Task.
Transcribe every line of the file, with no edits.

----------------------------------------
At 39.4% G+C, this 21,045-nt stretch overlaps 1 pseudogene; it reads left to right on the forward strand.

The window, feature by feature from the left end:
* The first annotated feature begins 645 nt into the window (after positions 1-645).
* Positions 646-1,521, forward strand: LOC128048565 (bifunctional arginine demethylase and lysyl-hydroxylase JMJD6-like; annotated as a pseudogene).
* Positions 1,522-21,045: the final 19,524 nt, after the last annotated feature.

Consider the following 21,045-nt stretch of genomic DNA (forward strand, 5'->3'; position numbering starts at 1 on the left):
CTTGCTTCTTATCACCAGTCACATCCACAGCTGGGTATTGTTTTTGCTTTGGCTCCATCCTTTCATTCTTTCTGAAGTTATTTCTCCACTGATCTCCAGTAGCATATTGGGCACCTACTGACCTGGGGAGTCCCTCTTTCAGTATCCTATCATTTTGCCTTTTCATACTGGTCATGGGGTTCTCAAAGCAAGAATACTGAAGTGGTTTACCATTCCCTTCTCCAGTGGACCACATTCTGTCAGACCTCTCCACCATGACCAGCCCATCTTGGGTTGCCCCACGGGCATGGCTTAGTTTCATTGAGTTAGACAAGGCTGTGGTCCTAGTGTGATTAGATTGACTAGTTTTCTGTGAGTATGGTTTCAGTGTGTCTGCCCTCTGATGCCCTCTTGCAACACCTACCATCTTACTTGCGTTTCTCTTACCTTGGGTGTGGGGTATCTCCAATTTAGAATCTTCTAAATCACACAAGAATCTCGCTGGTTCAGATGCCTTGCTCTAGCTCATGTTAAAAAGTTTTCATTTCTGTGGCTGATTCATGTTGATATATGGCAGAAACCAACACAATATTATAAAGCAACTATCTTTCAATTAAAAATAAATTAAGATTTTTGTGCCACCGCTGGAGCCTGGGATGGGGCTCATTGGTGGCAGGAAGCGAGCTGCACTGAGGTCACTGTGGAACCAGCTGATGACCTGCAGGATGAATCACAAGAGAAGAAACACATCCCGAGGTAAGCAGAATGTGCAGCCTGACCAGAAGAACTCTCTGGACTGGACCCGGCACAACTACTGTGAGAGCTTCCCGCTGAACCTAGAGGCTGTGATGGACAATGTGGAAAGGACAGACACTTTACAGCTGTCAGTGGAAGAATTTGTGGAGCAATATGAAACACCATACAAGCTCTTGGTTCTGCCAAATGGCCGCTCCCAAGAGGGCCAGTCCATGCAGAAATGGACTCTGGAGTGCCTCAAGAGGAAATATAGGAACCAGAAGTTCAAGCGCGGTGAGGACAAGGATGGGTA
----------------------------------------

At 39.4% G+C, this 21,045-nt stretch overlaps 1 pseudogene; it reads left to right on the forward strand.

The window, feature by feature from the left end:
* The first annotated feature begins 645 nt into the window (after positions 1-645).
* Positions 646-1,521, forward strand: LOC128048565 (bifunctional arginine demethylase and lysyl-hydroxylase JMJD6-like; annotated as a pseudogene).
* Positions 1,522-21,045: the final 19,524 nt, after the last annotated feature.

Consider the following 21,045-nt stretch of genomic DNA (forward strand, 5'->3'; position numbering starts at 1 on the left):
CTTGCTTCTTATCACCAGTCACATCCACAGCTGGGTATTGTTTTTGCTTTGGCTCCATCCTTTCATTCTTTCTGAAGTTATTTCTCCACTGATCTCCAGTAGCATATTGGGCACCTACTGACCTGGGGAGTCCCTCTTTCAGTATCCTATCATTTTGCCTTTTCATACTGGTCATGGGGTTCTCAAAGCAAGAATACTGAAGTGGTTTACCATTCCCTTCTCCAGTGGACCACATTCTGTCAGACCTCTCCACCATGACCAGCCCATCTTGGGTTGCCCCACGGGCATGGCTTAGTTTCATTGAGTTAGACAAGGCTGTGGTCCTAGTGTGATTAGATTGACTAGTTTTCTGTGAGTATGGTTTCAGTGTGTCTGCCCTCTGATGCCCTCTTGCAACACCTACCATCTTACTTGCGTTTCTCTTACCTTGGGTGTGGGGTATCTCCAATTTAGAATCTTCTAAATCACACAAGAATCTCGCTGGTTCAGATGCCTTGCTCTAGCTCATGTTAAAAAGTTTTCATTTCTGTGGCTGATTCATGTTGATATATGGCAGAAACCAACACAATATTATAAAGCAACTATCTTTCAATTAAAAATAAATTAAGATTTTTGTGCCACCGCTGGAGCCTGGGATGGGGCTCATTGGTGGCAGGAAGCGAGCTGCACTGAGGTCACTGTGGAACCAGCTGATGACCTGCAGGATGAATCACAAGAGAAGAAACACATCCCGAGGTAAGCAGAATGTGCAGCCTGACCAGAAGAACTCTCTGGACTGGACCCGGCACAACTACTGTGAGAGCTTCCCGCTGAACCTAGAGGCTGTGATGGACAATGTGGAAAGGACAGACACTTTACAGCTGTCAGTGGAAGAATTTGTGGAGCAATATGAAACACCATACAAGCTCTTGGTTCTGCCAAATGGCCGCTCCCAAGAGGGCCAGTCCATGCAGAAATGGACTCTGGAGTGCCTCAAGAGGAAATATAGGAACCAGAAGTTCAAGCGCGGTGAGGACAAGGATGGGTA